I’ve written this blog more times than I can count.

For whatever reason, I haven’t posted it. I write and I re-write. It has morphed many times.

I found myself too wordy, or feeling a little bit “soap-boxy”. I have all the drafts in my saved documents.

But I feel angst and I have to say something.

Hearing COVID-19 being referred to as the great equalizer is exhausting. Because it isn’t.

There. I said it (try to think of it as consciousness-raising and not judgement).

“Anyone can get it ~ even Hollywood is quarantining!”

I’m sure you’ve heard this or some version of this.

Don’t get me wrong… I love looking at the insides of peoples’ homes; the late night talk show hosts, the news anchors, the recording artists and the SNL cast.

But no one seems to be talking about those people for whom COVID-19 has made an already marginalized existence even more marginalized.

While the Governor emphasizes mask-wearing and social distancing as best prevention, I know people who are looking at each other, wondering, “How?”

When you are living in an overcrowded home or are doubled up because you’ve lost your housing, social distancing is a privilege for other people. Keeping high risk folks distant from low risk folks isn’t an option. When three or four generations of people live together, COVID spreads like wildfire.

When suddenly schools went on-line, we forgot about those who might not have access to the levels of information that many of us have. When information is disseminated by email, people with no internet service don’t receive the information. If you are someone who attends community college and rely on the desktop computers made available to students at the school, you didn’t have the means to do your homework once the schools closed. Adding obstacles like that to an already complicated life is just what it takes to have students drop out. The Boston Globe reported this weekend that 10,000 students in the Boston Public School system have not logged on once to access their classes.

COVID-19 has prevented many immigrant students from being able to access the one thing they came to this country for: an education. They have lost their allies in the school system. They can’t access their education because of language or internet access, and are among those still working, at risk to their health, because there aren’t other options.

I recently spoke to a social worker who was helping a high school student create a budget. This student, whose hours had been reduced, had to pay their “coyote” ~ the term used to describe the brokers who bring folks to the United States at a very high price ~ under the threat of murder to their family back home. Coyotes don’t really care that COVID-19 has gotten in the way of their payments; they want to be paid. For these young, unaccompanied minors, keeping their families safe is a priority.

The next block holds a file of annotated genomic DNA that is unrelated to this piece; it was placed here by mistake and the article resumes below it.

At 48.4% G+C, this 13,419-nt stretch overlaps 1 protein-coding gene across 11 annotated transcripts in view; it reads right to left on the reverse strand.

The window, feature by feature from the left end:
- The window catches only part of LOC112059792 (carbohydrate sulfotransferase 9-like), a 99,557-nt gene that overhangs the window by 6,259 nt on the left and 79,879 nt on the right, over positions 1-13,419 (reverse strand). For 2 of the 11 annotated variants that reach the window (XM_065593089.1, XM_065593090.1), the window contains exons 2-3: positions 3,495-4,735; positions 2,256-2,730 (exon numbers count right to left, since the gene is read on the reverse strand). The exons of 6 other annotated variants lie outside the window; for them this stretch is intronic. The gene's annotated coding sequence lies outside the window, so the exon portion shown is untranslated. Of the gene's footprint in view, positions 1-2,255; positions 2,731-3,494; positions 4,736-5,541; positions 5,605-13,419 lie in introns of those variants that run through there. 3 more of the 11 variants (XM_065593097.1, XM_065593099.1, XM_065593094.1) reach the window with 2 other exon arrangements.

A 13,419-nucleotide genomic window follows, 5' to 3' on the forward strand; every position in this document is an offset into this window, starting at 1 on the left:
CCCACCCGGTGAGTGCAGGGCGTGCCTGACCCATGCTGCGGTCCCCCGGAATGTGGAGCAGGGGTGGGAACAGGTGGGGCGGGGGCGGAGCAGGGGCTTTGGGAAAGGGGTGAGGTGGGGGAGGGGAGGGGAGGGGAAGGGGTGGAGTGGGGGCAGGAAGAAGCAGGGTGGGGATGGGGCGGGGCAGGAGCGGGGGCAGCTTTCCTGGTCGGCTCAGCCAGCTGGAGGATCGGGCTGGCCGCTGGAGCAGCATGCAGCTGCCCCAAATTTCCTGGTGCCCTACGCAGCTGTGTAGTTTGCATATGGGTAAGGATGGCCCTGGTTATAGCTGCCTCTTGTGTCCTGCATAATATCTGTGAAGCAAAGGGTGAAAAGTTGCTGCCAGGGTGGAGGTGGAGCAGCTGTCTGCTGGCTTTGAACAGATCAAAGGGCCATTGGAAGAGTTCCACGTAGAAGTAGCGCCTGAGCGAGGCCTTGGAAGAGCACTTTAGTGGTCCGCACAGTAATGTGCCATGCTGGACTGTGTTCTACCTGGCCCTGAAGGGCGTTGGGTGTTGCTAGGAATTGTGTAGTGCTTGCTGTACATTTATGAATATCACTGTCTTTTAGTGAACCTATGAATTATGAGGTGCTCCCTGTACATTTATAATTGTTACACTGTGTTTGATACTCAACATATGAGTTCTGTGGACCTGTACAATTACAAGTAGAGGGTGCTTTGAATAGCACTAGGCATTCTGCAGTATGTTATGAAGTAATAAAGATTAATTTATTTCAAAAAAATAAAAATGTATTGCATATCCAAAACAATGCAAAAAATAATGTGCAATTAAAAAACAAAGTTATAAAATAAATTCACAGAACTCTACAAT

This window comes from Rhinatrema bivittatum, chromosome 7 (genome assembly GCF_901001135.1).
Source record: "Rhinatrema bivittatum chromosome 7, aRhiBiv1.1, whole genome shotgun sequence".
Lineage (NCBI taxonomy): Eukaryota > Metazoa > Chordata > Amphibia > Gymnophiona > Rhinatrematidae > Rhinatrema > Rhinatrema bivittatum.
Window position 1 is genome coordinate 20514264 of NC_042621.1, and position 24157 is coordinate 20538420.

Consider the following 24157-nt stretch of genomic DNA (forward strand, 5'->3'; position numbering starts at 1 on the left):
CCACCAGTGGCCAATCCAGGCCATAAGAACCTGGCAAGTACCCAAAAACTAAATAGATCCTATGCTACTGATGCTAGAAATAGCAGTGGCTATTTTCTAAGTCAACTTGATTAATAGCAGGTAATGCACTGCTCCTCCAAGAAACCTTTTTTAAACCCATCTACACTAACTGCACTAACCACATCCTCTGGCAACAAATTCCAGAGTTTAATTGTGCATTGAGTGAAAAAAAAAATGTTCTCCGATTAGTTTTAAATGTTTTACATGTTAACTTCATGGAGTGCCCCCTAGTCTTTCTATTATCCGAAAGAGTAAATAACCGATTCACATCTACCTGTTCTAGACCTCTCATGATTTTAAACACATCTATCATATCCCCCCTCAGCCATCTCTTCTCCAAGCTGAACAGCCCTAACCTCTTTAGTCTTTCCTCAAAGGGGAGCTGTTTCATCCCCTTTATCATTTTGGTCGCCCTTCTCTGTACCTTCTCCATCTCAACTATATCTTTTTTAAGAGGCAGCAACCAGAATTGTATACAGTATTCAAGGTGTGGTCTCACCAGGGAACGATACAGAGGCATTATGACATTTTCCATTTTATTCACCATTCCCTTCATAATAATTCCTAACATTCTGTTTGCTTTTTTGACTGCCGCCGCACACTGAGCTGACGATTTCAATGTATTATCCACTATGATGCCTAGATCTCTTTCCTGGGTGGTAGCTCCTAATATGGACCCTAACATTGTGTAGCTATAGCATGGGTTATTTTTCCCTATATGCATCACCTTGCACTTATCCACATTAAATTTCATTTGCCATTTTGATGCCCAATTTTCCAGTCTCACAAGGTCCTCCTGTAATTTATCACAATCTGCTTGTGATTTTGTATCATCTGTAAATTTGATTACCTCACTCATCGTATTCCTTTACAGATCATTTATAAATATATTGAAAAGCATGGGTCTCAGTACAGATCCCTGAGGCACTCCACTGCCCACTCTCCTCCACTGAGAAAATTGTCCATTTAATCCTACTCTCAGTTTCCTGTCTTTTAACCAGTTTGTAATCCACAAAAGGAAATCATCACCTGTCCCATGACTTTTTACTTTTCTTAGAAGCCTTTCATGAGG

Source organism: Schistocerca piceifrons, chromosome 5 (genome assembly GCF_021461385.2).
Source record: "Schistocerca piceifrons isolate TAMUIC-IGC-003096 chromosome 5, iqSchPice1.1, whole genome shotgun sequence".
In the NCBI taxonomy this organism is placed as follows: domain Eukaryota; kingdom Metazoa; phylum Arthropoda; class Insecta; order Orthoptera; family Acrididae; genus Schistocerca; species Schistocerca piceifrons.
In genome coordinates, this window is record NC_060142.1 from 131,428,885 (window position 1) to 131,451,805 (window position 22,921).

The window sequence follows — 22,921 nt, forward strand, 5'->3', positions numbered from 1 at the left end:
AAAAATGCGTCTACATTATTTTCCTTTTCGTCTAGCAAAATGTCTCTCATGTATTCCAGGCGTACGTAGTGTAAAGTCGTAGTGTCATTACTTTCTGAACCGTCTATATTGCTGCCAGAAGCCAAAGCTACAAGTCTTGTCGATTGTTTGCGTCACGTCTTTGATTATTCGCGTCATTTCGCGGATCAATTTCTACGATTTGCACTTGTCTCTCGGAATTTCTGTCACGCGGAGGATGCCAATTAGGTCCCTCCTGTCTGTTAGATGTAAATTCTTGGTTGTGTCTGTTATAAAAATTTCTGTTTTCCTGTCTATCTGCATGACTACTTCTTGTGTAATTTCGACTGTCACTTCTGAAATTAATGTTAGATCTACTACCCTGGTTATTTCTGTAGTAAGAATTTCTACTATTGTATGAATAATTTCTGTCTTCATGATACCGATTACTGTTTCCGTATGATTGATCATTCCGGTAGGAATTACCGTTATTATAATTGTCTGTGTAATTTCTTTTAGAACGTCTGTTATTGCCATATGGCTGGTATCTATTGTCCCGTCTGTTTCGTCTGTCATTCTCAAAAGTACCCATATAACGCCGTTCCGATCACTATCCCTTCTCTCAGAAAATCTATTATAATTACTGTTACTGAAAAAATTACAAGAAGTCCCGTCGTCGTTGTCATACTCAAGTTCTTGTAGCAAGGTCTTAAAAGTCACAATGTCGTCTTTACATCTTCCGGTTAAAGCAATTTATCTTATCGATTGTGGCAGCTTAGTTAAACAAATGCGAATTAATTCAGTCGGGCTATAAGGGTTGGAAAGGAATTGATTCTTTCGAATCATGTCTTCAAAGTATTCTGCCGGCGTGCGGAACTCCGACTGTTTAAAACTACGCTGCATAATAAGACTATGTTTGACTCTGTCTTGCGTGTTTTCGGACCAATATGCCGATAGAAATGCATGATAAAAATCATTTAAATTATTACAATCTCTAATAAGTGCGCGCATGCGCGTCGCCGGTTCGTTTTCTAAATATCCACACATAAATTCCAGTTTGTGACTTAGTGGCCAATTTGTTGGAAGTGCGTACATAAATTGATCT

Sidebar: these first generation kids who miss out on the ceremony of graduation, be it from high school or college, are still plugging along, doing their thing. Because they have to. HAVE TO. They can’t afford to lament that rite of passage. I’d like to see us lament it for them.

And masks? I would have no idea how to get a mask if I didn’t have Facebook. I know. Embarrassing. And yet, we see people of color being harassed in some areas of our country for not wearing masks.

The rate of gun violence has increased in the City of Boston. People have lost their infrastructure. They are selling their phones, cutting off their WiFi, wondering how they’ll pay back rent. They have lost their social workers and case managers.

People are lonely.

People are scared.

Because people are focusing on survival ~ maintaining an income, keeping their family healthy, and staying fed ~ their brain chemistry is actually changing. This kind of trauma closes our neural pathways and contracts our thinking. Depression and anxiety cause our executive functioning to shut down.

Asking people to jump through hoops to get services or food or medical care can feel as simple as, “This is not for you. It’s for the ‘other’ people.”

And we wonder why people rage. We judge. We separate ourselves.

Or we tell ourselves the lie that the Coronavirus has made us all the same.

It has not. It has revealed an already existing chasm and made it much bigger.

So please, stop. I know you mean well. It makes us all feel better to know we are just like John Legend or Jimmy Kimmel or Margot Robbie.

Let’s not forget about those looking to us. Many of us are the privileged; those who can get on-line and see family via zoom. Who can socially distance, even in our homes. We aren’t wondering where our next roll of toilet paper will come from (although admittedly, I have wondered this) or our next gallon of milk.

When we look to our left and see a great equalizer, but let’s also look to our right. There is a chasm there that needs to be acknowledged. We can’t do anything about it if we don’t see it. Please see it.